Australia/United Kingdom (1993)
Internal Security Vehicle/Infantry Mobility Vehicle – 32 built + 4 prototypes and 1 hull
The Shorland S600, based on a Unimog chassis, was the last armored vehicle designed by the Northern-Irish company Short Brothers. Only two prototypes would be produced under their name, as the complete Shorland range of vehicles was sold to British Aerospace Australia (BAe) in 1996. They built a new prototype, known as the Foxhound, which was constructed as a contender in the Australian Bushranger program. After dropping out of this program, international interest led to the sale of 22 vehicles to the Kuwaiti National Guard in 1997. While the Belgian Gendarmerie was testing the vehicle, the S600 design was sold to yet another company, this time Australian-based Tenix Defence. Under their name, a modest number of vehicles were sold to Belgium (6), South-Korea (2), and Singapore (2). In January 2008, Tenix Defence was bought by BAE Systems, essentially returning the S600 to its previous producer. Without any further sales, the S600 product range was eventually suspended during the 2010s.
Starting from the 1960s, the Northern-Irish company Short Brothers, also known as ‘Shorts’, started building armored cars on commercially available Land Rover chassis’. Commercially, it was a successful venture, with vehicles sold to dozens of countries. In 1992, Shorts started the search for a new, readily available chassis, on which a new vehicle could be developed. Shortly thereafter, the German Unimog 437 series was selected, both the U 1550 L and heavier U 2150 L chassis variants, which had been introduced in 1988. These chassis had already demonstrated good cross-country performance and spare parts were easily available all over the world.
In 1993, detailed design work started on the armored body, and to secure a good fit, some parts of the Unimog chassis had to be repositioned. The work was finished in 1994 and construction commenced of the first two prototypes, which were completed in early 1995. Compared to a regular Unimog, the S600 shared some 80% components. In September, the new prototype was officially introduced at the Royal Navy & British Army Equipment Exhibition.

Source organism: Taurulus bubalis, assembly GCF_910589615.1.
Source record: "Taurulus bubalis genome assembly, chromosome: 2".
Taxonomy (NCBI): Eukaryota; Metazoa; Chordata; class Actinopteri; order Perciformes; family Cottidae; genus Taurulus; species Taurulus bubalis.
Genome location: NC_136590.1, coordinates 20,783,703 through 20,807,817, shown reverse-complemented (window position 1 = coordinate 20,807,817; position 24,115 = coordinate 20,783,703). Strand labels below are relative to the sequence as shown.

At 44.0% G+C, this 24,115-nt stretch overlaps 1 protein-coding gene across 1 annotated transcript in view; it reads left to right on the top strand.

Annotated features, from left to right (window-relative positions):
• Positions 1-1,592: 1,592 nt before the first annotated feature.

Shorts had two main versions in mind. The first was the ISV, an Internal Security Vehicle, which would utilize the U 1550 L chassis with a Mercedes-Benz 366 in-line water-cooled turbocharged diesel engine, producing 156 hp. This vehicle, weighing between 8 to 9,5 tonnes action-ready and spacious enough to carry twelve men, was designed for police, paramilitary, and military use.
The other version was the IMV, the Infantry Mobility Vehicle. This version utilized the heavier U 2150 L chassis with a 366LA in-line turbocharged and inter-cooled engine, producing 214 hp. The combat weight of this version was around 12.5 tonnes and could carry a section of eight men and three days’ supplies. This version could also be adapted to a command, ambulance, heavily armed support, or air defense weapons carrier.
Two prototypes were built by Shorts. These were equipped as several variants for testing and promotion purposes in 1995 and 1996. For example, in 1995, it was outfitted as an ambulance version while in September, it was a regular IMV variant with a 12.7 mm M2 machine gun on top. In 1996, it was also seen as a police variant and painted blue, while the ISV prototype was seen featuring a white UN livery. These first prototypes are easily distinguishable from the vehicles that were later built, as they had a differently designed front. The louvers were square, stuck out a bit, and consisted of eight narrow slats. The corners of the front were rounded off. Later vehicles featured much larger slats and square corners.